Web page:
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Chad Kymal


Integrating and Standardizing QMS, EMS, and OHSMS Management Systems

An introduction to the basics

Published: Wednesday, August 8, 2018 - 12:03

There is a proliferation of management system standards and requirements globally. These management system standards are either customer or industry mandated. Many standards are becoming a requirement for doing business.

For example, ISO 9001 is a quality management system (QMS) standard with industry-specific versions such as IATF 16949 for automotive, ISO 13485 for medical devices, and AS9100 for the aerospace industry. ISO 14001 is an environmental management system (EMS) standard, and ISO 45001, an occupational health and safety management system (OHSMS) standard. All of these either already are, or are quickly becoming, threshold standards for doing international business.

There are yet other standards waiting in the wings that may soon become industry requirements for social responsibility or sustainability, laboratory management systems, and energy management systems. Typically, these standards are seen as hindrances or obstacles in the way of doing business and therefore not beneficial.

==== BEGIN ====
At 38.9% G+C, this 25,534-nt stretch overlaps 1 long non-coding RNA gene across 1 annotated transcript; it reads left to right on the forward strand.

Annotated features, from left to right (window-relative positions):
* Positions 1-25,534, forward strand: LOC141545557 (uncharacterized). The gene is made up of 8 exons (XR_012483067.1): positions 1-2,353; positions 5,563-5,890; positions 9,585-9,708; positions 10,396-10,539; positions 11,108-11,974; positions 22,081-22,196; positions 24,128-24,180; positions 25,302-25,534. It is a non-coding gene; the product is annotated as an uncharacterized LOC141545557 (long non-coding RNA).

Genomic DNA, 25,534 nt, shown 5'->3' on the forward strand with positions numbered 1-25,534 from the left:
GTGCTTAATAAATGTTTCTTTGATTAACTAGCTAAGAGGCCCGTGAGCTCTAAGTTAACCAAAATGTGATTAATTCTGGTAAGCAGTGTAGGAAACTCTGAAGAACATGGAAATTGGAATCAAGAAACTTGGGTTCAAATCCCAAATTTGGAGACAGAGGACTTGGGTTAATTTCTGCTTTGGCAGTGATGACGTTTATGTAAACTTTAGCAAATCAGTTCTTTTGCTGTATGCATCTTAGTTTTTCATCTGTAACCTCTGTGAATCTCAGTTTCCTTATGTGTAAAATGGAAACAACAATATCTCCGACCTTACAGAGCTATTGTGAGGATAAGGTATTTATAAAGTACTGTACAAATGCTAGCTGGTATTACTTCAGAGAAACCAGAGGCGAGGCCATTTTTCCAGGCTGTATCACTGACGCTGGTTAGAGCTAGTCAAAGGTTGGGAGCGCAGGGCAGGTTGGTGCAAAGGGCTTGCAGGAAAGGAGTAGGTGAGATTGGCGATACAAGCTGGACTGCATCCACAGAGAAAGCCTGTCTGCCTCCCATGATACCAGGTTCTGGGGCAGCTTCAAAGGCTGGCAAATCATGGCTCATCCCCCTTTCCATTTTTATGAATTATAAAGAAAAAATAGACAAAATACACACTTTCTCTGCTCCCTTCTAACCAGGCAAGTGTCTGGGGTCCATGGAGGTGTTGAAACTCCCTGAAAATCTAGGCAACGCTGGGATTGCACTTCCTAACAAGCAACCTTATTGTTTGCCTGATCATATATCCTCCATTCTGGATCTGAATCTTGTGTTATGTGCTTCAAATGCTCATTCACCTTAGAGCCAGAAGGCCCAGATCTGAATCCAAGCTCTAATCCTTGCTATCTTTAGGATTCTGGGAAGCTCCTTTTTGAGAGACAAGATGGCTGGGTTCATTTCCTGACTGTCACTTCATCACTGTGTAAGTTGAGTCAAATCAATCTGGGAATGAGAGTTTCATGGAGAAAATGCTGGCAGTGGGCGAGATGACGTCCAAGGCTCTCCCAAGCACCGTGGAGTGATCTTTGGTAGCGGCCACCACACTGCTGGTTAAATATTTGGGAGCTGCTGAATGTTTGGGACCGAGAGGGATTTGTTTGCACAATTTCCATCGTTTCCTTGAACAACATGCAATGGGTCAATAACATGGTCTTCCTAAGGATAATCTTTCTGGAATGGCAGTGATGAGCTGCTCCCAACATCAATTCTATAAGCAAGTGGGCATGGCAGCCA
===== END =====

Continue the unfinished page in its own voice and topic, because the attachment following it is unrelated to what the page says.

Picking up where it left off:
Standards overload results in hundreds of procedures that impact organizations with multiple requirements for conducting a task (see Figure 1). How can a business manage these standards most economically? Are there efficient methods for managing them?

Figure 1: “I don’t do quality, environmental, or health and safety; I just do my job.”

The key to handling these standards efficiently is to understand the tremendous amount of commonality in requirements and expectations between them. For example, all of the management system standards require a policy, an objective, and a management review. Furthermore, each of them requires risk assessment and controls instituted for the risks identified. All of the standards require document and records control, internal audits, and corrective and preventive actions.

This recognition of the common requirements has led to a methodology of integrated management systems (IMS) where requirements grouped together in the standard (called clauses) can be satisfied by a single business process.